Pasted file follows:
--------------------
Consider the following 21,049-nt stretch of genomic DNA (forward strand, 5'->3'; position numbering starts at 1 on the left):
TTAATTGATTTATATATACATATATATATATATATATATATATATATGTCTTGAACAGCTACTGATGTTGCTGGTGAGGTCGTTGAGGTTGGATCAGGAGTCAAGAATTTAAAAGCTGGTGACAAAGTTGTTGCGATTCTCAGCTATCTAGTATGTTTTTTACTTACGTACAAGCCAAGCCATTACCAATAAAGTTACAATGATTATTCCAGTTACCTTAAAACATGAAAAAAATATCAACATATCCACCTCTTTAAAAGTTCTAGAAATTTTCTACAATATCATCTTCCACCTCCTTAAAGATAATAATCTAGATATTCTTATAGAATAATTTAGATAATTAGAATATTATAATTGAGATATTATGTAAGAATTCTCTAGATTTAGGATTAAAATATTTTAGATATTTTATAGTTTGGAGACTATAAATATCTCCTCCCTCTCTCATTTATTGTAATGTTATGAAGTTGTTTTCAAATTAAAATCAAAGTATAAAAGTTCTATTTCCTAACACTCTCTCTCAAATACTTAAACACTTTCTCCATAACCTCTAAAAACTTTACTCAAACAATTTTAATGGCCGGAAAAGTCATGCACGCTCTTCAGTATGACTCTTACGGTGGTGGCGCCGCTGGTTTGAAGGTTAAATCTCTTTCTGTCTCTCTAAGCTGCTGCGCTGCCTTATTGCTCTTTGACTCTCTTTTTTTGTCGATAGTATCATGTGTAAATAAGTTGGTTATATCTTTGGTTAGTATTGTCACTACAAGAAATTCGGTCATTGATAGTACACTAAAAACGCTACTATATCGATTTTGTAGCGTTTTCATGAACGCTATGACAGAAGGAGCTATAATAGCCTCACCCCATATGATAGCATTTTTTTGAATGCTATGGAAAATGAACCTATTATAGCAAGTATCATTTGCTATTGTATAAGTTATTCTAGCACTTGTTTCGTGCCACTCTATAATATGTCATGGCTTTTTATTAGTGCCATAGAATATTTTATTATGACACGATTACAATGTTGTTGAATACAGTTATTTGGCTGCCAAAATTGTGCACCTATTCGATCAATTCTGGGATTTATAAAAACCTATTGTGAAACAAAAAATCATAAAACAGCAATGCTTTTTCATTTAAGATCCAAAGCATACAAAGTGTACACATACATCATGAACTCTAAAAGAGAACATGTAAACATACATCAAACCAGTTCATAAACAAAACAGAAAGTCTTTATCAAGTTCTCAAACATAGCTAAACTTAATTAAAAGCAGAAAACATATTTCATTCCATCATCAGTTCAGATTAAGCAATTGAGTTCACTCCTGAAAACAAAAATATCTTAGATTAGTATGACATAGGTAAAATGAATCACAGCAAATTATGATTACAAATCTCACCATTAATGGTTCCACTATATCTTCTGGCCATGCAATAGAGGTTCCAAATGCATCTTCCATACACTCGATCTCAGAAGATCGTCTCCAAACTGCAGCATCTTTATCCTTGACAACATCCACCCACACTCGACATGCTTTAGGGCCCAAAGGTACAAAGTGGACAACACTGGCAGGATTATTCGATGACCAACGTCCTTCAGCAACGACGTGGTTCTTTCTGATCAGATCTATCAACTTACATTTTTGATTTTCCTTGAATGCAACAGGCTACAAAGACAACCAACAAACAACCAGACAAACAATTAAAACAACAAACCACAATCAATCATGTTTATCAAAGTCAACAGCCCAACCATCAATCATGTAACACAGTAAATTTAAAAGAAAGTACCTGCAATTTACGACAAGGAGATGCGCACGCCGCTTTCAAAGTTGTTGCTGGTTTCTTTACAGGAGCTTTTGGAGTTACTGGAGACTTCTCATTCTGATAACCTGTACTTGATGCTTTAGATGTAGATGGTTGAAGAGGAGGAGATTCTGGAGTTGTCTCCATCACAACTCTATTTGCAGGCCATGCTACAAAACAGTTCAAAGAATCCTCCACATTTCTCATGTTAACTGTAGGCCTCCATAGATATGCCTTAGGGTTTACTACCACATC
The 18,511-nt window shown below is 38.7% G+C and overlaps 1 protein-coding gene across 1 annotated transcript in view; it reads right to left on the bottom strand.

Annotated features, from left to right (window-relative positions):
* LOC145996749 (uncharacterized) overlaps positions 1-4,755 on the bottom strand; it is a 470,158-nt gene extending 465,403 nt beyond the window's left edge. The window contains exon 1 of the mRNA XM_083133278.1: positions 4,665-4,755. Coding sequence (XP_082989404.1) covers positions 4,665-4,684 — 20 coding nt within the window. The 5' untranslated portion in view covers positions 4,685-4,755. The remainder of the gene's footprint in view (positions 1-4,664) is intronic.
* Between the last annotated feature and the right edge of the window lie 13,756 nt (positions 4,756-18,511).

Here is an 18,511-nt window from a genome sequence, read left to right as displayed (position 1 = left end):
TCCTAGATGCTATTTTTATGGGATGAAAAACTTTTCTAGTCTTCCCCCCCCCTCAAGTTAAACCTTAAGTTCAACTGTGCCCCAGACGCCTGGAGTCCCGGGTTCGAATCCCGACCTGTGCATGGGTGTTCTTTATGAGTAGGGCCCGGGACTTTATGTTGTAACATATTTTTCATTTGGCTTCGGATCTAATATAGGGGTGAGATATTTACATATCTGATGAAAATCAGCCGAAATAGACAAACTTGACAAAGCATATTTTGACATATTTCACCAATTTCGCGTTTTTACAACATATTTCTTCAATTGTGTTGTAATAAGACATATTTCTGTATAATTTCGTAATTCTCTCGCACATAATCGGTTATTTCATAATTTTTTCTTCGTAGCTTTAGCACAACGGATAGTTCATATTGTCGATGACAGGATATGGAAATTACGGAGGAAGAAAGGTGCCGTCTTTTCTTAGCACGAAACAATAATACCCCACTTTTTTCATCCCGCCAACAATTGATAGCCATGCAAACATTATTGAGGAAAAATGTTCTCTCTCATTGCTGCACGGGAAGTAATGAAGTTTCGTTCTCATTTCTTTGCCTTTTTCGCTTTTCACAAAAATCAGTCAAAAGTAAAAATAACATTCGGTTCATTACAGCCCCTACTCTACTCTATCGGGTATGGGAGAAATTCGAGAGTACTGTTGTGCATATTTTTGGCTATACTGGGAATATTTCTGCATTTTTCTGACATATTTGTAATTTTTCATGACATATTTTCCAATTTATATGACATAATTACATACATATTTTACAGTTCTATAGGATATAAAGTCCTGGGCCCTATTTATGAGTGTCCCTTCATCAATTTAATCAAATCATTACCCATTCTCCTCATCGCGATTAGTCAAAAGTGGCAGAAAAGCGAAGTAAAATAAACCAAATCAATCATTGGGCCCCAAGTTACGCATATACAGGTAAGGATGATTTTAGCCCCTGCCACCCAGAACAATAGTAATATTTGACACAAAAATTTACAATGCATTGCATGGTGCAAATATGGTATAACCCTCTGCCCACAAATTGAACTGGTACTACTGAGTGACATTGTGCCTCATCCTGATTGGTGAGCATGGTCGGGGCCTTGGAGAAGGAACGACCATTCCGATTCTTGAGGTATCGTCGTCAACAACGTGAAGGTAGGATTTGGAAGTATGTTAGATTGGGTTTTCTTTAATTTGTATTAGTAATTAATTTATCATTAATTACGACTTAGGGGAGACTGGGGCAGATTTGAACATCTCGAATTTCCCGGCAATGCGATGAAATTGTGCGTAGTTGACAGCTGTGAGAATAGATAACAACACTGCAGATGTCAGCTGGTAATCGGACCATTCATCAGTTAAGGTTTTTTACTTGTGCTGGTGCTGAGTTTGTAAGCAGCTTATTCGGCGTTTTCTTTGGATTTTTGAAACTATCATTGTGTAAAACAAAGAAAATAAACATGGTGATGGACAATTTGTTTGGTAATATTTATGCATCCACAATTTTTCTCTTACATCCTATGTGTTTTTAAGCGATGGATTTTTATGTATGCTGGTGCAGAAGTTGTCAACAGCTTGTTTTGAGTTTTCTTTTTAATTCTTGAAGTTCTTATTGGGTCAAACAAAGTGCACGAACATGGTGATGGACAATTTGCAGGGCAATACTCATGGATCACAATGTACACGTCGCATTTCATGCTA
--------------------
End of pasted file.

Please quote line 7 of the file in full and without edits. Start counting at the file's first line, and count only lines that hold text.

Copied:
Here is an 18,511-nt window from a genome sequence, read left to right as displayed (position 1 = left end):